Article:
The Boston Massacre Trials: A Chronology

British troops landing in Boston (Revere)

October 30, 1735 John Adams is born in Boston.
March 22, 1765 Enactment of the Stamp Act, imposing a tax on all printed materials.  The Stamp Act proves highly unpopular in Massachusetts and other colonies.
March 18, 1766 The Stamp Act is repealed, but the same day the parliament passes the Declaratory Act asserting its right to bind the colonies by its laws.
1767 The Townshend Revenue Act of 1767 authorizes the use of writs in order to locate goods subject to custom duties.  The Act is detested by many Bostonians.
May 9, 1768 John Hancock's sloop Liberty arrives in Boston with a cargo of wine.  A customs official is temporarily held hostage as the wine is unloaded without payment of the required custom duties.e Liberty is seized.
June 10, 1768 Based on a report of the May 9 customs violation and rough treatment of a customs official, the Liberty is seized.  Rioters attack customs officials.
Sept. 28, 1768 Two regiments of British regulars land in Boston to deal with growing unrest.  They are quartered in various public places throughout the city.
1769 Francis Bernard resigns as Governor of Massachusetts Province.  He is replaced by Acting Governor Thomas Hutchinson.
March 2, 1770 Civilians and British soldiers clash at John Gray's Ropewalk in the Fort Hill section of Boston. One of the soldiers involved in the fighting is Matthew Killroy, later convicted of manslaughter in the Boston Massacre trial.
March 5, 1770 A crowd of Bostonians begins throwing chunks of ice, oyster shells, piece of coal and other objects at a British guard near the Custom House.  Captain Thomas Preston orders the main guard out to protect the sentry and restore order.  After a soldier is hit with a stick, he yells "fire!" and shoots into the crowd.  Other shots follow.  When the shooting stops, five civilians lay mortally wounded.  The incident becomes known as "the Boston Massacre."
March 6, 1770 Captain Preston is arrested, interrogated, and sent to jail.  Lt. Governor Hutchinson calls for calm.  A group of angry citizens gather in Faneuil Hall, where they call for the immediate removal of all British troops.  John Adams and Josiah Quincy agree to defend Preston and the soldiers.
March 8, 1770 The first four victims of the massacre are buried in the Granary Burying Ground.  All shops are closed.  Church bells ring throughout the city of Boston.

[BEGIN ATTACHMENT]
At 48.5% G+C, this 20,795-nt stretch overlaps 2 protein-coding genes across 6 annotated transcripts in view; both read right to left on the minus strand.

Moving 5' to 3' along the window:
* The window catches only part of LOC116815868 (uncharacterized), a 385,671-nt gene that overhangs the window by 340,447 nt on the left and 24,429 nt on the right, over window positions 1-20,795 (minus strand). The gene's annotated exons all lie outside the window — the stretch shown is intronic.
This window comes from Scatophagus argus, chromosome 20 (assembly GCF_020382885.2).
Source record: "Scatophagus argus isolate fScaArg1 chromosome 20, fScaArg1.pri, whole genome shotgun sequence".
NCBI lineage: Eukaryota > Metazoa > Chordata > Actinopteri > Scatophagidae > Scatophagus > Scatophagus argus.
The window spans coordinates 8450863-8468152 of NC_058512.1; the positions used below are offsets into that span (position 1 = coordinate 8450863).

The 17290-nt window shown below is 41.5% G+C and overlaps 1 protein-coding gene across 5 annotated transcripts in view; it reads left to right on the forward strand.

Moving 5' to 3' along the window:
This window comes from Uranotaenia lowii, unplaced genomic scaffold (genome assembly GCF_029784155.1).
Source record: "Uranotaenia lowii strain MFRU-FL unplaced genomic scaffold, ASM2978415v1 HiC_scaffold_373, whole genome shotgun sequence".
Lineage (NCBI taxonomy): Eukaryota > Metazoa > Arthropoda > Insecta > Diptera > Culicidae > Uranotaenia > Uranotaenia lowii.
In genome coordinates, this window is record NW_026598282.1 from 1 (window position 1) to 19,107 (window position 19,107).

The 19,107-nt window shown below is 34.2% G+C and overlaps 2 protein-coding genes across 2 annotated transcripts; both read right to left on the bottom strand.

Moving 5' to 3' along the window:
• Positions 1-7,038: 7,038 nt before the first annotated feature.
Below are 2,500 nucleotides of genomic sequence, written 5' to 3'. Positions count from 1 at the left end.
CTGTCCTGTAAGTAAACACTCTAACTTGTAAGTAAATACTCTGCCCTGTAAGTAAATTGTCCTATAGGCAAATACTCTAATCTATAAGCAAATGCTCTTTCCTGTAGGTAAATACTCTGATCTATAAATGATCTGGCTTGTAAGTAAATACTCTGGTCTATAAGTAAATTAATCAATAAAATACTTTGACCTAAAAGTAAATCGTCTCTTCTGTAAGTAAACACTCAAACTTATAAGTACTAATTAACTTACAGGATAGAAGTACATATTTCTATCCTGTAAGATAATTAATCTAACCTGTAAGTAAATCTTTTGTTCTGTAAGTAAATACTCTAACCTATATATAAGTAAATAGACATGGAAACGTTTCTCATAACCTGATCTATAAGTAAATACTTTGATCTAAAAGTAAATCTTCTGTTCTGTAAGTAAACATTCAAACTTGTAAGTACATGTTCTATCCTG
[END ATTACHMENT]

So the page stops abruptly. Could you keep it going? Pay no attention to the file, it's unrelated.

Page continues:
March 12, 1770 Captain Preston offers his views of the events of March 5 in a deposition.
March 13, 1770 A grand jury indicts Captain Preston and eight soldiers are indicted for murder in connection with the massacre.
March 16, 1770 A frigate carrying reports and letters of Hutchinson relating the events of March 5 leaves Boston bound for England.
March 17, 1770 The fifth and last victim of the massacre, Patrick Carr, is buried in the Granary Burying Ground.
April 1770 Advice from London concerning the handling of prosecutions for deaths and injuries resulting from the March 5 shootings reaches Hutchinson.
April 28, 1770 Preston's account of events, and complaints about the Boston public, are published in the London paper, Public Advertiser.
June 21-25, 1770 Captain Preston's London letter, much to his dismay, is published in Boston papers, turning public sentiment against him.
July 1770 Copies of A Short Narrative of the Horrid Massacre in Boston begin circulating in Boston.  The narrative is seen as an attempt to influence potential jurors in the upcoming trials.
Sept. 7, 1770 Preston and the soldiers are formally arraigned on charges of murder.  All plead "Not Guilty."
Oct. 21, 1770 The eight soldiers appeal from jail to be tried along with their captain.  Their request is denied.
Oct. 24-30, 1770 Captain Preston is tried.  A jury acquits Preston after the evidence fails to establish that he gave the order to fire.
Nov. 27, 1770 The trial of the eight soldiers begins.
Dec. 5, 1770  Six of the soldiers are acquitted on all charges.  Two soldiers, Montgomery and Killroy are convicted of manslaugter. 
Dec. 14, 1770  Montgomery and Killroy plead "the benefit of clergy" to reduce their punishment to branding.  Sheriff Greenleaf brands the two men on their right thumbs.
Late Dec., 1770 Captain Preston sails for England.  He receives 200 pounds in compensation for his troubles relating to the Boston Massacre.
Dec. 16, 1773 In a act of protest against the Tea Act of 1773, a gang of men with blackened faces board three ships and dump their cargo of tea into Boston harbor.  The Boston Tea Party leads to the Port Act, closing the port of Boston to all commerce, and to the quartering of troops in Boston.
March 5, 1774 On the forth anniversary of the Boston Massacre, John Hancock delivers an eloquent and spirited oration to a large crowd.
Sept. 5, 1774 With the spirit of independence rising, the first Continental Congress meets in Philadelphia.
April 19, 1775 Paul Revere makes his famous midnight ride to warn citizens of the arrival of British troops.  The American Revolution is about to begin.
1887 The General Court of Massachusetts votes to erect a monument honoring the victims of the Boston Massacre.  The Massachusetts Historical Society expresses its disapproval.

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